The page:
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Despite numerous and efficacious therapies and treatments being readily available in the pharmaceutical supply chain, there has been for some time a critical need for new drugs, especially since viral strain outbreaks from the COVID-19 pandemic and more recently the monkey pox virus.
However the ability to quickly develop and deploy medications has been challenging primarily because the drug development life cycle is typically drawn-out and convoluted, taking up to 15 years for a drug to be approved and marketed.
The drug development process in itself is beset with numerous challenges, such as elucidation of effective drug targets, declining market approval market success rates, increasing development costs and reimbursement pressures.
It is therefore imperative that biotechnology and pharmaceutical entities combine forces to champion the drug life cycle and accelerate the approval process yet still deliver on safe and effective medicines.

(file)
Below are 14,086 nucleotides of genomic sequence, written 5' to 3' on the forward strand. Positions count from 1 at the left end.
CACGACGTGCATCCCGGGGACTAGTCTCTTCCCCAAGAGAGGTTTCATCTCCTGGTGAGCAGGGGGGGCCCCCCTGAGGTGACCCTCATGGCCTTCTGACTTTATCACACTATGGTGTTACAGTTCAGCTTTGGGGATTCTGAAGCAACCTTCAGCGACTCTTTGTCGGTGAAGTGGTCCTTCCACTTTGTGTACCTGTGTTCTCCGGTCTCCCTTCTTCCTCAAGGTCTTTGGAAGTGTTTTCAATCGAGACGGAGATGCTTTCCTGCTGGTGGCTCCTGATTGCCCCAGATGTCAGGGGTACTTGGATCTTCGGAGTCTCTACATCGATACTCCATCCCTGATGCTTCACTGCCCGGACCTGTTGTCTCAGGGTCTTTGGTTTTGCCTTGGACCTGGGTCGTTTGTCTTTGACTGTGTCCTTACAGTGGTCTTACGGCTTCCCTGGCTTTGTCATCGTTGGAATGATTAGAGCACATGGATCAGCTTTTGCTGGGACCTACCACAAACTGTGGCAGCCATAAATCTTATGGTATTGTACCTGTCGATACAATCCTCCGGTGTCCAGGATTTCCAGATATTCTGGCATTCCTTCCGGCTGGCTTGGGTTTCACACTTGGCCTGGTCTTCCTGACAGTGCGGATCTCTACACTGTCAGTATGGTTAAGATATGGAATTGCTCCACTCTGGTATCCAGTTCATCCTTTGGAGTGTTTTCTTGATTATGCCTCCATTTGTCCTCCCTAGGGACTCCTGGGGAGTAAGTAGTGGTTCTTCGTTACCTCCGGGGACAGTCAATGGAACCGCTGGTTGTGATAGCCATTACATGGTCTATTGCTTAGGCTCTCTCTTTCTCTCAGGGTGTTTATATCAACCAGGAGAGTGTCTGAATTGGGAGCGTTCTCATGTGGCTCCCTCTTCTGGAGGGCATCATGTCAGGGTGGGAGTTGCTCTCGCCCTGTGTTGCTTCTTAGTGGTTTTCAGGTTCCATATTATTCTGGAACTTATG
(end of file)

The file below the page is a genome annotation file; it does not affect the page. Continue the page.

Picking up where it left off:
Unlike other consumer goods, the prescription drug market has the added complexity of two product life cycles – pre-approval and post-approval by the relevant regulatory authority. For the pre-approval life cycle, basically there are five stages in its life cycle pertaining to a drug development process. Firstly understanding the disease process enables a design of a new medical or molecular entity to halt or harness the effects of the disease and then assessing this molecular entity and sometimes structural analogs thereof to find potential beneficial effects in preclinical models which can be in silico, in vitro, in vivo or any combination of the three for certain diseases – the so-called discovery process. The second stage is preclinical research, which includes in vitro and in vivo testing and animal testing to answer basic questions about safety. Then at the third stage, clinical research begins whereby the sponsor files for an investigatory new drug application and if approved enters into phase I, whereby a new drug’s safety and dose range in about 20-100 healthy volunteers is tested. These phase I pharmacokinetic studies investigate how a drug is absorbed, distributed, metabolized and excreted by the human body. In phase II studies the effectiveness of the drug in approximately 100 to 300 patients is investigated lasting from several months up to two years. A secondary purpose of the phase II studies is to ascertain therapeutic dose level and dosing frequency with the study design being often randomized and double blinded to prevent any unscientific influence on the study results. Phase III studies undertaken at multiple centres with several hundred to several thousand patients providing a continued generation of data on a drug’s safety and efficacy. As in phase II, most phase III studies are randomized and blinded. The phase III trials provide the bulk of data needed for the package insert and labeling of a medicine, after being approved by the regional regulatory authority. A drug in this phase can be under investigation for several years and perhaps become one of the 25-30 percent candidates that pass all three clinical trial phases.